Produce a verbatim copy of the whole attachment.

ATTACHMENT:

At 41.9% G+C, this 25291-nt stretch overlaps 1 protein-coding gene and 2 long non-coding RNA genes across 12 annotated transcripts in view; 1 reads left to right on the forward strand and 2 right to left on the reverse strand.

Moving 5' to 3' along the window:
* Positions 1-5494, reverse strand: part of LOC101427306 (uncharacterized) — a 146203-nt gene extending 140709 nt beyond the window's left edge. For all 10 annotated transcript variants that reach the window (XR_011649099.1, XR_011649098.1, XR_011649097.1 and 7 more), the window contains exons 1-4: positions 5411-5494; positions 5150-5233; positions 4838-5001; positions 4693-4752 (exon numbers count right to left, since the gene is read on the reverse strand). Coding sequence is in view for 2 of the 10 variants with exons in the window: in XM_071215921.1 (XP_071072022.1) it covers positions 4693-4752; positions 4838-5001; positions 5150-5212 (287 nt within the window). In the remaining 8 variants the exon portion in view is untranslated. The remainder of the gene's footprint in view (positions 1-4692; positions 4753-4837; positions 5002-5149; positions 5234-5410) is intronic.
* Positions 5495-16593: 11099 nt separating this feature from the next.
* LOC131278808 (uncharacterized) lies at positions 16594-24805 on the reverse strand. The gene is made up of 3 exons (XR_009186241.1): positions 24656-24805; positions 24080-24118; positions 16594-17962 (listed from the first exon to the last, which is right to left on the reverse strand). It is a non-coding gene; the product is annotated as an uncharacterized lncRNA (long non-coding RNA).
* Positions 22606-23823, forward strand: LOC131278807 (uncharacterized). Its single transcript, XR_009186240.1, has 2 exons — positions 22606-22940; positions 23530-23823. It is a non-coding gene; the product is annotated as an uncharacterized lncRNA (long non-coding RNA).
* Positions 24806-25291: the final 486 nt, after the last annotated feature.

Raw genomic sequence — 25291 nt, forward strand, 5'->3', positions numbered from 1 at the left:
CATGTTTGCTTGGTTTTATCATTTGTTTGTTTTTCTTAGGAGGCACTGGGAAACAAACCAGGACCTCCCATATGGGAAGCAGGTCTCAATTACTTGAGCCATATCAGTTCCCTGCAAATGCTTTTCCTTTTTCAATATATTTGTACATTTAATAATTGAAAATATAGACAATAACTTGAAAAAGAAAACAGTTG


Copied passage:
At 41.9% G+C, this 25291-nt stretch overlaps 1 protein-coding gene and 2 long non-coding RNA genes across 12 annotated transcripts in view; 1 reads left to right on the forward strand and 2 right to left on the reverse strand.

Moving 5' to 3' along the window:
* Positions 1-5494, reverse strand: part of LOC101427306 (uncharacterized) — a 146203-nt gene extending 140709 nt beyond the window's left edge. For all 10 annotated transcript variants that reach the window (XR_011649099.1, XR_011649098.1, XR_011649097.1 and 7 more), the window contains exons 1-4: positions 5411-5494; positions 5150-5233; positions 4838-5001; positions 4693-4752 (exon numbers count right to left, since the gene is read on the reverse strand). Coding sequence is in view for 2 of the 10 variants with exons in the window: in XM_071215921.1 (XP_071072022.1) it covers positions 4693-4752; positions 4838-5001; positions 5150-5212 (287 nt within the window). In the remaining 8 variants the exon portion in view is untranslated. The remainder of the gene's footprint in view (positions 1-4692; positions 4753-4837; positions 5002-5149; positions 5234-5410) is intronic.
* Positions 5495-16593: 11099 nt separating this feature from the next.
* LOC131278808 (uncharacterized) lies at positions 16594-24805 on the reverse strand. The gene is made up of 3 exons (XR_009186241.1): positions 24656-24805; positions 24080-24118; positions 16594-17962 (listed from the first exon to the last, which is right to left on the reverse strand). It is a non-coding gene; the product is annotated as an uncharacterized lncRNA (long non-coding RNA).
* Positions 22606-23823, forward strand: LOC131278807 (uncharacterized). Its single transcript, XR_009186240.1, has 2 exons — positions 22606-22940; positions 23530-23823. It is a non-coding gene; the product is annotated as an uncharacterized lncRNA (long non-coding RNA).
* Positions 24806-25291: the final 486 nt, after the last annotated feature.

Raw genomic sequence — 25291 nt, forward strand, 5'->3', positions numbered from 1 at the left:
CATGTTTGCTTGGTTTTATCATTTGTTTGTTTTTCTTAGGAGGCACTGGGAAACAAACCAGGACCTCCCATATGGGAAGCAGGTCTCAATTACTTGAGCCATATCAGTTCCCTGCAAATGCTTTTCCTTTTTCAATATATTTGTACATTTAATAATTGAAAATATAGACAATAACTTGAAAAAGAAAACAGTTG